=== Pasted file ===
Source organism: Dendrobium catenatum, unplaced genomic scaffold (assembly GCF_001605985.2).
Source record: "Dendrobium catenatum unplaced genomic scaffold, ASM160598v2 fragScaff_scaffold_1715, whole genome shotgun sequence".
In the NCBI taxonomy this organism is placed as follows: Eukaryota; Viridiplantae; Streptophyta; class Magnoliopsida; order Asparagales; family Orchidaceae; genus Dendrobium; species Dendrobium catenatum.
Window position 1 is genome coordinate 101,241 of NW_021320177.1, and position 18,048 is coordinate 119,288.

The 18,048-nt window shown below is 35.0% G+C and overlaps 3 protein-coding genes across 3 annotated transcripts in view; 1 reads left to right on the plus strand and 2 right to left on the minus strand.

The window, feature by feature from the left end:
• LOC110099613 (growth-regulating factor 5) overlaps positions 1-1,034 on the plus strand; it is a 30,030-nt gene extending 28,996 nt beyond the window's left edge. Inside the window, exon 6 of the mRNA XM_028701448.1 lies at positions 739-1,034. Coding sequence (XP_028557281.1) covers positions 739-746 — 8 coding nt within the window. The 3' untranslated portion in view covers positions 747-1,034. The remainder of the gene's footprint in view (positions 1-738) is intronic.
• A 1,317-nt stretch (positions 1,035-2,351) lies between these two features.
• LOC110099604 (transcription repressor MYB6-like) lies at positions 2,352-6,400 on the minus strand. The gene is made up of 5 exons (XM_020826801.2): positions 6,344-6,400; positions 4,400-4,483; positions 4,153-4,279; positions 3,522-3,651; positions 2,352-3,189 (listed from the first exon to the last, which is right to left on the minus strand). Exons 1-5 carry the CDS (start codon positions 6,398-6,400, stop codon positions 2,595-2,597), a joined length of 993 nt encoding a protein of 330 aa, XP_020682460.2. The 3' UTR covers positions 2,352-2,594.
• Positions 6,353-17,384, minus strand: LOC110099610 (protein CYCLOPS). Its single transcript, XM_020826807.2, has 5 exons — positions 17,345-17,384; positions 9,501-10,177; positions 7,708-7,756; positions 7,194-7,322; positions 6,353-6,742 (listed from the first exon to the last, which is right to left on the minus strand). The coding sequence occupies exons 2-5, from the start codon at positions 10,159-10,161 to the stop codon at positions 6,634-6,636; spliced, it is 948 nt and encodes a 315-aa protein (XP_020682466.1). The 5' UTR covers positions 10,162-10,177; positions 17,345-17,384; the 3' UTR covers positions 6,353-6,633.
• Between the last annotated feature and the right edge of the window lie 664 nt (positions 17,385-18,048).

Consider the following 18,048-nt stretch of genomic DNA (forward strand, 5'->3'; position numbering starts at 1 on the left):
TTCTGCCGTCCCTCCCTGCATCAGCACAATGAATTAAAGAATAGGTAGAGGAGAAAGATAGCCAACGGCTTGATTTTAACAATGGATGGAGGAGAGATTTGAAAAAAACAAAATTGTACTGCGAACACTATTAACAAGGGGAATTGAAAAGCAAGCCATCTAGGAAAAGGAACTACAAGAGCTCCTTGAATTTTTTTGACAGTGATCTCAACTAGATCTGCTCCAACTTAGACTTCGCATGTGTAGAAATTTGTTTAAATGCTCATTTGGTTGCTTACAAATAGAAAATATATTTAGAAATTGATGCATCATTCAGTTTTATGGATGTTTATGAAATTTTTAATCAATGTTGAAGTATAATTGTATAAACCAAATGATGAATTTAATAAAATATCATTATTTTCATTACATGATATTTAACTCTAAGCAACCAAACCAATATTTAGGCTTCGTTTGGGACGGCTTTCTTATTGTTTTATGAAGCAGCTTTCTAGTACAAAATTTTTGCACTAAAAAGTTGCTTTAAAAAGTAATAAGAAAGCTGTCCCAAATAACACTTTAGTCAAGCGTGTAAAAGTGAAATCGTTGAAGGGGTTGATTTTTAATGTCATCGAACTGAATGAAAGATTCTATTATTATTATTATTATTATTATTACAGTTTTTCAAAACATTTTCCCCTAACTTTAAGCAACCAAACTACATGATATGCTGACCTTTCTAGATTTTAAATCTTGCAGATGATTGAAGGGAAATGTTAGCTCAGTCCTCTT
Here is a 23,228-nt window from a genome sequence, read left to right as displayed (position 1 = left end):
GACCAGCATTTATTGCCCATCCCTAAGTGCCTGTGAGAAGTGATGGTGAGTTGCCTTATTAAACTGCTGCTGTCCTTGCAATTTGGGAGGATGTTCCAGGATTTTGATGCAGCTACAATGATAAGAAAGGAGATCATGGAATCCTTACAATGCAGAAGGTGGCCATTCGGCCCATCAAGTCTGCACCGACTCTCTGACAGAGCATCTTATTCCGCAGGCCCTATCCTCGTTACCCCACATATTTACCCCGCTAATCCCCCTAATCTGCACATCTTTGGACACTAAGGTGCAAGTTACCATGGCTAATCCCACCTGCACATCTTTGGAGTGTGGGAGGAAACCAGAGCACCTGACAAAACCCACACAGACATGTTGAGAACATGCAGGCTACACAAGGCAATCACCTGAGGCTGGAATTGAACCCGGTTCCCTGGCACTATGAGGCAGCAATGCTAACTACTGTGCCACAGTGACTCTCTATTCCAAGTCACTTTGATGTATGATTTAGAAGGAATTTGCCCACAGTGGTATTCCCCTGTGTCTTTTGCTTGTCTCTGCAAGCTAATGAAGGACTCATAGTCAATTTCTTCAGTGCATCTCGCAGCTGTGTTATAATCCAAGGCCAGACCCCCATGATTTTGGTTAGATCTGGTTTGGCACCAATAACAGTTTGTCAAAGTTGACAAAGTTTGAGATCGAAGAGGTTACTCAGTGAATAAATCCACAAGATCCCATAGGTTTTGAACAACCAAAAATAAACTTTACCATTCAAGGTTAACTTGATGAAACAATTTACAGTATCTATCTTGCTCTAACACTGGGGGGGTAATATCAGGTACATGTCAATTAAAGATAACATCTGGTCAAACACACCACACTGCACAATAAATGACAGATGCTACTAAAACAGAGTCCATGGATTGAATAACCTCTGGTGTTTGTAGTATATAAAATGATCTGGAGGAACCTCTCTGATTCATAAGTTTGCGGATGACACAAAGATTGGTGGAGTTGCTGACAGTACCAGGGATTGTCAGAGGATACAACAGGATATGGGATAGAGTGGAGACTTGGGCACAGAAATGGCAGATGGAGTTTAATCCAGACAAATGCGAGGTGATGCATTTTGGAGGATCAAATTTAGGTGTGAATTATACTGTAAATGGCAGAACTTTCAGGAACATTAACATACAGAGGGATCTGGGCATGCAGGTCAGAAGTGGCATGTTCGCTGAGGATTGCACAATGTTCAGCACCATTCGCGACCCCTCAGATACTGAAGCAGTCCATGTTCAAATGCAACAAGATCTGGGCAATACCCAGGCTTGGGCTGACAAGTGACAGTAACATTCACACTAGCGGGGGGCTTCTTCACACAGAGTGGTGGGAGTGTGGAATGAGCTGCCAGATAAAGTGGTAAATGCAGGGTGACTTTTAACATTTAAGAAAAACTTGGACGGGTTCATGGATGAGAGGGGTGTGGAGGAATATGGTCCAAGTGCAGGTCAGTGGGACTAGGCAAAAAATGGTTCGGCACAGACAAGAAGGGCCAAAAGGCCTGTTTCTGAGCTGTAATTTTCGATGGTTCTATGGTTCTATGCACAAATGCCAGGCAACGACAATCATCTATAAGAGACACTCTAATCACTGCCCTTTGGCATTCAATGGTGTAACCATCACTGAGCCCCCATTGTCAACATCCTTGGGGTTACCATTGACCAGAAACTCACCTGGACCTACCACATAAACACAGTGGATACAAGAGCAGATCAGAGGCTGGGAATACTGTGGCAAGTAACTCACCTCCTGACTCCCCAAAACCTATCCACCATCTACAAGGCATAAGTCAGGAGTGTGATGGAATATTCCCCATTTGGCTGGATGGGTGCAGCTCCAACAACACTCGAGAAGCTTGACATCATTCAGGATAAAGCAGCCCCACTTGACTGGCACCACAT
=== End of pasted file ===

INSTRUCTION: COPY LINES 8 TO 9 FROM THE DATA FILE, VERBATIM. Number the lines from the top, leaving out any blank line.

• A 1,317-nt stretch (positions 1,035-2,351) lies between these two features.
• LOC110099604 (transcription repressor MYB6-like) lies at positions 2,352-6,400 on the minus strand. The gene is made up of 5 exons (XM_020826801.2): positions 6,344-6,400; positions 4,400-4,483; positions 4,153-4,279; positions 3,522-3,651; positions 2,352-3,189 (listed from the first exon to the last, which is right to left on the minus strand). Exons 1-5 carry the CDS (start codon positions 6,398-6,400, stop codon positions 2,595-2,597), a joined length of 993 nt encoding a protein of 330 aa, XP_020682460.2. The 3' UTR covers positions 2,352-2,594.